Short of the Week

Experimental ABOUT Community IN Animation

Myszochujek

An extroverted mouse battles censorship in this restored 1957 Polish animation.

Experimental ABOUT Community IN Animation 6 MIN

Myszochujek

An extroverted mouse battles censorship in this restored 1957 Polish animation.
Sponsored By

Myszochujek

Directed By Kristof Babaski
Produced By The Polish Film Club
Made In Poland

Lovingly restored by The Polish Film Club, Kristof Babaski’s 1957 animation Myszochujek (aka ‘Penismouse’) is the playful tale of a mouse who refuses to be censored by the oppressive authorities. Unreleased until 2014, the film club acquired the rights to this experimental animated short, transferred it to HD and added a reconstructed soundtrack so that a brand new audience could enjoy the exploits of this rebellious rodent.

Following the titular ‘Penismouse’ as he battles the system that wants him to cover his rather impressive rodent appendage, our protagonist has to avoid a bulldozer and bullets as he fights for his right to showcase his member. Offering fans of animation a new take on the cartoon mouse, on the surface Myszochujek may be a light hearted romp about an uninhibited mouse, but scratch that surface and you’ll find a story centred around control and censorship. Experimental in delivery, as well as in content, Babaski (literally) seemed interested in pushing boundaries with the visuals of his film, as well the narrative. Comically playing with the 4:3 frame which contains his main character, like with his story, his visual approach whilst entertaining and amusing, also seemed to have deeper roots intent on making a statement on the restraints of the world in which we live.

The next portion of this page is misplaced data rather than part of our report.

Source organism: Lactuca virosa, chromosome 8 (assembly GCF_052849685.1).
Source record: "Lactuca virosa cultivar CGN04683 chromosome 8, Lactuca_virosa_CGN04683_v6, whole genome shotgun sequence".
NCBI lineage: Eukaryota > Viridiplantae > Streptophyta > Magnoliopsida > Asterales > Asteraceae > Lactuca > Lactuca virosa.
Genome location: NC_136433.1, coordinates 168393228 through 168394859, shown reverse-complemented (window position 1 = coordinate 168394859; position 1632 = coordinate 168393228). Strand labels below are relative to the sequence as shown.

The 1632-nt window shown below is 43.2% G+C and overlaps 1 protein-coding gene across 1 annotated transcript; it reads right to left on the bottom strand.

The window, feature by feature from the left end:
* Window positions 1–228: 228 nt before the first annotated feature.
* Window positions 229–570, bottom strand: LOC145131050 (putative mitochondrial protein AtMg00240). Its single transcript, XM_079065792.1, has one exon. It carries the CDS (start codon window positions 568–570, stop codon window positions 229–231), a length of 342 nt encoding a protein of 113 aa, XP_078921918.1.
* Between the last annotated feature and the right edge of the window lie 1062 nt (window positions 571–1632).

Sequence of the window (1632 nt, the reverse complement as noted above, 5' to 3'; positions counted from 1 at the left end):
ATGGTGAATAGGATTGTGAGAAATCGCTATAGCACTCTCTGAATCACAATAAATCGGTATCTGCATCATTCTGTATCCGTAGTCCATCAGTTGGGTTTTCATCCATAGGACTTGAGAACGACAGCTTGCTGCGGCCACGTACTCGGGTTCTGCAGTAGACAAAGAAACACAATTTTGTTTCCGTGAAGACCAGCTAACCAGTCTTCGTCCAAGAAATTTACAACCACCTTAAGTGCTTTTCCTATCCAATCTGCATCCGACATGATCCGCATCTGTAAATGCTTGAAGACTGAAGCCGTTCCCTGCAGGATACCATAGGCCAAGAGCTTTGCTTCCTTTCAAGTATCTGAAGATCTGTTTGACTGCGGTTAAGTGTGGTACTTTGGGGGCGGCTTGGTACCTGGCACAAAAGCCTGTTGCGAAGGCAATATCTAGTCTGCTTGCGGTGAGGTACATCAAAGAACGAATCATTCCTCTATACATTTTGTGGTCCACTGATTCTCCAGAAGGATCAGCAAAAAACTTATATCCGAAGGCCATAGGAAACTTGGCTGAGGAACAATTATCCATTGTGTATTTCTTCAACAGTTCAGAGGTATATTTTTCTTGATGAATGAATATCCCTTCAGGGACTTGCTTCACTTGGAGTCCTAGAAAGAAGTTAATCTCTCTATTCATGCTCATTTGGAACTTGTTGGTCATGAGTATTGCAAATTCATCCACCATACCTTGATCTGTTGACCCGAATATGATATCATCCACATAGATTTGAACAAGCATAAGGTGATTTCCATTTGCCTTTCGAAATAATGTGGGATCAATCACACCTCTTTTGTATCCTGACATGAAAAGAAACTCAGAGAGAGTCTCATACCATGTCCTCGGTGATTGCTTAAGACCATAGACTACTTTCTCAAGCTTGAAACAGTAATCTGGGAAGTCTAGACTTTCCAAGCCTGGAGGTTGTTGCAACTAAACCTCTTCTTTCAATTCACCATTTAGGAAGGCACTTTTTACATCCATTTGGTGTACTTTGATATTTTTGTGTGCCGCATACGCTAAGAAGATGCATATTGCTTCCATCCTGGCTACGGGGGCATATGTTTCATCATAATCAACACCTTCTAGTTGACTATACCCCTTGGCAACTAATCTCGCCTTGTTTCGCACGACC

Now over 50 years old, whilst the simple line-drawn style of this animation may seem dated compared to more modern techniques, its narrative has stood the test of time and still feels as relevant and powerful all this time after it was originally created. Although it doesn’t look like there are any more ‘Penismouse’ films on the horizon, in a recent interview for Directors Notes Anika Jarzynka from The Polish Film Club admitted she hadn’t given up hope – “as far as I am aware this was the only Myszochujek film… But you never know, there could be another one hidden away somewhere waiting to be discovered”.